His Missions

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A few indentured Indian families whose contract to work on the cane fields had expired, lived in this area, called Riverside. They took up farming and supplied the Durban market with greens, fruit and vegetables. Hadrath Soofie Saheb رضي الله عنه stepped down from the horse drawn wagon, followed by his few companions. One piece of land captured his attention, next to which were a few farmers busily engaged with their chores. On the far side of the land were a few small humble wood and iron dwellings. He then walked towards this area with the others. As they were approaching the house a Hindu gentleman (Narainsamy) who was the owner, came hurriedly towards them. He warned them not to come further because behind a nearby rock there was a huge python that terrified the people who came there to visit the temple. Hadrath Soofie Saheb رضي الله عنه very calmly walked towards the owner while the others were naturally very scared of the situation. The driver of the wagon made a hasty retreat to wait at the wagon. Hadrath Soofie Saheb رضي الله عنه was greeted by the owner who immediately saw a saintly personality in front of him and recognized him to be a very holy person.

The owner was astonished to see that the party walked freely along the pathway without any harm being done to them. Hadrath Soofie Saheb رضي الله عنه told the man of his intention to buy the land from him and the reasons for the purchase. The owner agreed and told Hadrath Soofie Saheb رضي الله عنه that the land was for sale but could not get a buyer because of the presence of the python.

The Python makes an exit

Hadrath Soofie Saheb رضي الله عنه negotiated with the owner to buy the piece of land where the present Musjid and Mazaar stand. At the same time he walked towards the spot where the python lived while the others, including the owner, watched from a safe distance. To everyone’s amazement he spoke to the reptile by saying. “I have come here to purchase this land and to plant the flag of Islam and of Hadrath Khwaja Moinuddin Chisti رضي الله عنه.” Surprisingly the python emerged, stopped at the feet of Hadrath Soofie Saheb رضي الله عنه for a few seconds as if making salutations, and headed towards the lagoon area where it disappeared. It is reported that the home of the python was near a well next to the present mosque.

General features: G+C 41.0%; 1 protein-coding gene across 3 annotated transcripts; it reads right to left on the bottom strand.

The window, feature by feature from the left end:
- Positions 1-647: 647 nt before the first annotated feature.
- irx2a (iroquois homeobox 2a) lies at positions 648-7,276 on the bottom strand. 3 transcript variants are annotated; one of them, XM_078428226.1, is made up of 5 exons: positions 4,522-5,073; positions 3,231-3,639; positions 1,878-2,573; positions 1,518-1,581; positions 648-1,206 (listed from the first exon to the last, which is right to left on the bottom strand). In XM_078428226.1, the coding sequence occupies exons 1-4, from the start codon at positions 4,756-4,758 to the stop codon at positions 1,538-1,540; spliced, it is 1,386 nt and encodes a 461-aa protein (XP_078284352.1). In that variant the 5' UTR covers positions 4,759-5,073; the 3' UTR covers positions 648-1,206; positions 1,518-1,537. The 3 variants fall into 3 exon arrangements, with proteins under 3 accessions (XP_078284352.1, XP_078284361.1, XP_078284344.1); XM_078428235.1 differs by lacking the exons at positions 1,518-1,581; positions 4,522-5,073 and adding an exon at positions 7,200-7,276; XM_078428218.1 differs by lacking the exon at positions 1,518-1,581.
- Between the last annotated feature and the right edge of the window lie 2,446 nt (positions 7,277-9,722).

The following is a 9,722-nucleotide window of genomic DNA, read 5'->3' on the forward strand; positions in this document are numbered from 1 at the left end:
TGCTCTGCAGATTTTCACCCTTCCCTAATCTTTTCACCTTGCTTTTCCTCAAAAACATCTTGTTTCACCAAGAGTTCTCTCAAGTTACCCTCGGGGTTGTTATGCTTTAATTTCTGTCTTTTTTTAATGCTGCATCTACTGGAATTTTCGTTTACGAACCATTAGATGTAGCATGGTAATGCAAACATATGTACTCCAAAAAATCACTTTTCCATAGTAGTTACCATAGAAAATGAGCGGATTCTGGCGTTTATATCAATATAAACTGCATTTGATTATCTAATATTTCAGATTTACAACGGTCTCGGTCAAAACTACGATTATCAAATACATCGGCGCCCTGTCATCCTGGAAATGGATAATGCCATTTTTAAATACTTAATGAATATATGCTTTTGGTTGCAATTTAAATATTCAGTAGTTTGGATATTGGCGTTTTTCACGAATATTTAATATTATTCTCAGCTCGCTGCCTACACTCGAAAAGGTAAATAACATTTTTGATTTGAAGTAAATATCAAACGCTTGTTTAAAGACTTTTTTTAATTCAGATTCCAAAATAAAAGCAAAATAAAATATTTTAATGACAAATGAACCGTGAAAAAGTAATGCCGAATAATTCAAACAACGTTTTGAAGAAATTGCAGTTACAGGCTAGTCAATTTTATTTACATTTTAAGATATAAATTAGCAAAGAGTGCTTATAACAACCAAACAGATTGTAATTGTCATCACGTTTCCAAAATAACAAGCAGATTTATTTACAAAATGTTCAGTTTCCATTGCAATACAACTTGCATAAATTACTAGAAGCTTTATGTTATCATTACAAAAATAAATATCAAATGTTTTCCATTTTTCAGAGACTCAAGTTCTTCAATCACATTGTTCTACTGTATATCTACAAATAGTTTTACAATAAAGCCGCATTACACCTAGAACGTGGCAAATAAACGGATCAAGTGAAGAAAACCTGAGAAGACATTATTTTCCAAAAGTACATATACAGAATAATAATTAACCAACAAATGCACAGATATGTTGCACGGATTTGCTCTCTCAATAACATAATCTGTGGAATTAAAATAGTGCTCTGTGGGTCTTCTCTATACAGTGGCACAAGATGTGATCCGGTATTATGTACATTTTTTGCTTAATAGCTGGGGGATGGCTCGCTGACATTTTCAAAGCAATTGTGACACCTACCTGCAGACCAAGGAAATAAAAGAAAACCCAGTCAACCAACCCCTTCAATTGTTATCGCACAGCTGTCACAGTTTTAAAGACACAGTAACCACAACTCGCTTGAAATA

Purchase of first site

The next day Hadrath Soofie Saheb رضي الله عنه, was taken to the office of Mahatama Gandhi who was then practicing as a lawyer in Durban. The land at Riverside was legally and duly purchased and a trust was created. Copy of part of the Deed of Sale of the site at Riverside

(Note the signature of Mahatma Gandhi)

The First Musjid

After purchasing the land at Riverside, Hadrath Soofie Saheb رضي الله عنه personally drew the sketch and instructed the builder to begin with the project. Hazrath himself laid the foundation of the House of Allah and work began in earnest. While the Musjid work was in progress and with the assistance of the same builder, he laid the foundation for his humble home. His family at the time was still in India. The Musjid was constructed with bricks and the house with wood and corrugated iron. The house remained in its original state until 1968 when it was forcibly demolished under the then Group Areas Act when Indians had to move out of Riverside area for White occupation. A khanqah was also built for spiritual training and upliftment and a part of this khanqah was also used as an orphanage.

Arrival of the Family

It was approximately 18 months after starting the building project, which was now complete and in operation, that he called his family to join him here in South Africa in 1897.

According to the record in the Archives at Durban, the following family members joined him at the Khanqah at Riverside.

His mother, Rabia Bi, his wife, Bibi Zainab and his sons, Shah Mohamed Ebrahim Soofie, Shah Abdul Aziz Soofie, Shah Abdul Kader Soofie, Shah Goolam Hafiz Soofie and his daughters. May the blessings of Allah be upon them.

His mother, Rabia رضي الله عنه, who was now very old and sickly, came to South Africa because she wanted to be with her eldest son and her daughter-in-law, Zainab Bi رضي الله عنه. There was a very special bond of love between these two women which had become even stronger during Haj. His mother was a great source of inspiration to Hazrath Soofie Saheb رضي الله عنه and many are the tales about his reverence for her. She passed away in 1913 (1332 AH) and lies buried next to her eminent son in the Mazaar Shareef at Riverside – together in life and together in death.

After the members of his family joined him at the Darbar in Riverside his administrative work was shared. His eldest son, Hazrath Shah Mohamed Ebrahim Soofie رضي الله عنه was able to assist him at the Darbar so that he was able to expand his missionary work around Durban district, eventually spreading to other parts of the country.

Mazaar Shareef of Hadrath Badsha Peer R.A.